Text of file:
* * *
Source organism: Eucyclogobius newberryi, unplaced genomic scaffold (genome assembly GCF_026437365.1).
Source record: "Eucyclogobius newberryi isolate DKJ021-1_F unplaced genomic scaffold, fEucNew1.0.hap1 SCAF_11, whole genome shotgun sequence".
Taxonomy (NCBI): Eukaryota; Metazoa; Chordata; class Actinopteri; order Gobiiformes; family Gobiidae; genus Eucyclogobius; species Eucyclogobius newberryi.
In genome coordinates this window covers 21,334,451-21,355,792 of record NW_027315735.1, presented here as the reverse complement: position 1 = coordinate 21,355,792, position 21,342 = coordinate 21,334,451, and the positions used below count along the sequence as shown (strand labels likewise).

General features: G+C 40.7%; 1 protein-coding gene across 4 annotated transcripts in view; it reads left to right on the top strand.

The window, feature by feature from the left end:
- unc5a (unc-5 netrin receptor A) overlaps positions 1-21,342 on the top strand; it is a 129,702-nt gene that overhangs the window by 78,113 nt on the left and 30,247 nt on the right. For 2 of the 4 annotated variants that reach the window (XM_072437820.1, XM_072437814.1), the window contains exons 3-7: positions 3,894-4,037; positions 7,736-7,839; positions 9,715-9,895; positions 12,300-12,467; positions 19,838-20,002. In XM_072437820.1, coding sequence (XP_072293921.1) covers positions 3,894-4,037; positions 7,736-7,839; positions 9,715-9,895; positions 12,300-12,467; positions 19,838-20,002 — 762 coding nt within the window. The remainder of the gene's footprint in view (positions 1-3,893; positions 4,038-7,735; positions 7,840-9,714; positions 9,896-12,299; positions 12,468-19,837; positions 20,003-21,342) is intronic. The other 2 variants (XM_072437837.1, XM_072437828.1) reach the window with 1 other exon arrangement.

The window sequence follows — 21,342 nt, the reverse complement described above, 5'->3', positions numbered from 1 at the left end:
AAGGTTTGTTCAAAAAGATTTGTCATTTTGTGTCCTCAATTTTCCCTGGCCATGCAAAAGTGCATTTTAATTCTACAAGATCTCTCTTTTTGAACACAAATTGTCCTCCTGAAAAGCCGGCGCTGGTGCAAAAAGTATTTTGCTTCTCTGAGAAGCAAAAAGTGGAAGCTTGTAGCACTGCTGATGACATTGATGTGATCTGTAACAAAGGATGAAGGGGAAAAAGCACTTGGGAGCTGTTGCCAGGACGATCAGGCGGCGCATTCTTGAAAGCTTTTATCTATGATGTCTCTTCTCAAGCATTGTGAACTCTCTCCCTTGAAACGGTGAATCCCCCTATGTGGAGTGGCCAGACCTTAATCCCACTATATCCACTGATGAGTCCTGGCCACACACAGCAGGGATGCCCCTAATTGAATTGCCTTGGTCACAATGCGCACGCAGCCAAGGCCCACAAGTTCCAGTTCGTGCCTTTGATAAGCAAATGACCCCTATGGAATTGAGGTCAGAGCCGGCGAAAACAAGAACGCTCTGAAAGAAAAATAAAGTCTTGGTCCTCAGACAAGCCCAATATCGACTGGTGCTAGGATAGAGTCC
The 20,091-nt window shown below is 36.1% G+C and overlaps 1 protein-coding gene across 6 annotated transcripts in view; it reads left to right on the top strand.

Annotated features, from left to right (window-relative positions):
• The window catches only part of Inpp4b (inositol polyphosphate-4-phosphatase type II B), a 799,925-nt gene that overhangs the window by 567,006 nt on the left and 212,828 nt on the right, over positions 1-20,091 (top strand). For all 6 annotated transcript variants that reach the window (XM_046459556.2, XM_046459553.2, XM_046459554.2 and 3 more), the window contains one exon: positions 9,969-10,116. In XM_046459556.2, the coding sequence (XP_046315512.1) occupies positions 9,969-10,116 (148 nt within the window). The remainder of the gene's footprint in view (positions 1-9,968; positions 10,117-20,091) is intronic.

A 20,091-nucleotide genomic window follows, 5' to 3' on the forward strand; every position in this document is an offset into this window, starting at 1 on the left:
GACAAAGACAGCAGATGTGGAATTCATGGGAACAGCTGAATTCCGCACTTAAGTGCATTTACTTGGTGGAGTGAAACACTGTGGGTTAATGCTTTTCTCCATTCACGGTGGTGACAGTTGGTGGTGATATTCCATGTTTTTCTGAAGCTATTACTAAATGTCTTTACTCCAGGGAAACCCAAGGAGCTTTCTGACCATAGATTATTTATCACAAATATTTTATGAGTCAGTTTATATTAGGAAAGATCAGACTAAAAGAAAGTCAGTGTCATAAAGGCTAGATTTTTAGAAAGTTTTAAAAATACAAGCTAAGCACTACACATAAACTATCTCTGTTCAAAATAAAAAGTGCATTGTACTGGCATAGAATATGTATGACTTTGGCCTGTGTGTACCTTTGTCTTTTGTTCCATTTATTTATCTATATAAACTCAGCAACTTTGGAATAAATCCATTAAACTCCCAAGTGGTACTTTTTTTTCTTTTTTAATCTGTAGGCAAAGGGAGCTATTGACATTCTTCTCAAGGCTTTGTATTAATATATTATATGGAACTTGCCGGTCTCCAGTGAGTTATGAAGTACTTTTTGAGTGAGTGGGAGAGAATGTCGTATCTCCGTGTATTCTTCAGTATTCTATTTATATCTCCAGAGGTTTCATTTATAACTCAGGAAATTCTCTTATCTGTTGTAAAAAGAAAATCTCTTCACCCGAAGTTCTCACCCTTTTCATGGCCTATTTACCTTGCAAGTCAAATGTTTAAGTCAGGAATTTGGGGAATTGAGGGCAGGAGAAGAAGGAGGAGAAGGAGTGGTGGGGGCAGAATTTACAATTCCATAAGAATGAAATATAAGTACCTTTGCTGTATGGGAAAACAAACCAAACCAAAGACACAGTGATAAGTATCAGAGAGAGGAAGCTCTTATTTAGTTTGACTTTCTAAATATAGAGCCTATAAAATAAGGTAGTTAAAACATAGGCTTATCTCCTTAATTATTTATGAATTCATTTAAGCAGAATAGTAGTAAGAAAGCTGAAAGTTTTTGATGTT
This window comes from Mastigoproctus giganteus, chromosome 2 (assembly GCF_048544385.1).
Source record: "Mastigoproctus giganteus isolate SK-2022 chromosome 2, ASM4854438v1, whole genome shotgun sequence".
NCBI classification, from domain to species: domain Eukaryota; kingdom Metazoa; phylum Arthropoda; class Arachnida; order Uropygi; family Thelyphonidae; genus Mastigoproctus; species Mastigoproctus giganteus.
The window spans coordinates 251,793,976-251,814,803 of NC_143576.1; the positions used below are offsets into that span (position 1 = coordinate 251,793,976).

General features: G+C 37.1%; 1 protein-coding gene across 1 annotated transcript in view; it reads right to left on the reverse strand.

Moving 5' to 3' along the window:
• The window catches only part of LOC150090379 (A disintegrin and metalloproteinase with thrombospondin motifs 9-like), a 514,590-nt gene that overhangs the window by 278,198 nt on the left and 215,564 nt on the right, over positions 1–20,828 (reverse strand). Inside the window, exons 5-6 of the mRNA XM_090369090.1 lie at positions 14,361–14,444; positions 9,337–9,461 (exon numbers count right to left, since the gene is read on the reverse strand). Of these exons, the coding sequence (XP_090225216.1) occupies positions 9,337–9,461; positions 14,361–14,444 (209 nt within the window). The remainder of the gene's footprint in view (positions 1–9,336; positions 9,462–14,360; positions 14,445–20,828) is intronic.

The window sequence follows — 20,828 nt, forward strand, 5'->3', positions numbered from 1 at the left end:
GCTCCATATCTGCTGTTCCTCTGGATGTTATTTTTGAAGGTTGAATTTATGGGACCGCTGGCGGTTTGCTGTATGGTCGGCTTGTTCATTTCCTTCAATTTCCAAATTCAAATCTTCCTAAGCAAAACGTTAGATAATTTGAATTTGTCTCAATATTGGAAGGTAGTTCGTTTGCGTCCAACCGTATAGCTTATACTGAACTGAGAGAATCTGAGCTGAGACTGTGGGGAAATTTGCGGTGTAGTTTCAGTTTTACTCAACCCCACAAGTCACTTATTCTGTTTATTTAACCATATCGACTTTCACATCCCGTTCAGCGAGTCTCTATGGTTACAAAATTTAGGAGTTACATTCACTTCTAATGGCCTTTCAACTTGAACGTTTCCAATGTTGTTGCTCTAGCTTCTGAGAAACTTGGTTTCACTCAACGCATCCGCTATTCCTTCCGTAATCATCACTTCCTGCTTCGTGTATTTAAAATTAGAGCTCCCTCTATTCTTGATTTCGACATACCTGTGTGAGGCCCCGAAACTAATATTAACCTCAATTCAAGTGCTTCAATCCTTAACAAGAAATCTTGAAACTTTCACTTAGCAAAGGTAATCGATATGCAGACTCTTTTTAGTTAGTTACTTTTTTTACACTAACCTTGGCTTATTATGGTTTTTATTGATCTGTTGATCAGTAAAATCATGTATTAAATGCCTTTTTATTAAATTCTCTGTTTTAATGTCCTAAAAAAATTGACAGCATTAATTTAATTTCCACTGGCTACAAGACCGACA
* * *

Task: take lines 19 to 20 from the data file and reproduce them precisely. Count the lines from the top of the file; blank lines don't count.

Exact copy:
General features: G+C 37.1%; 1 protein-coding gene across 1 annotated transcript in view; it reads right to left on the reverse strand.

Moving 5' to 3' along the window: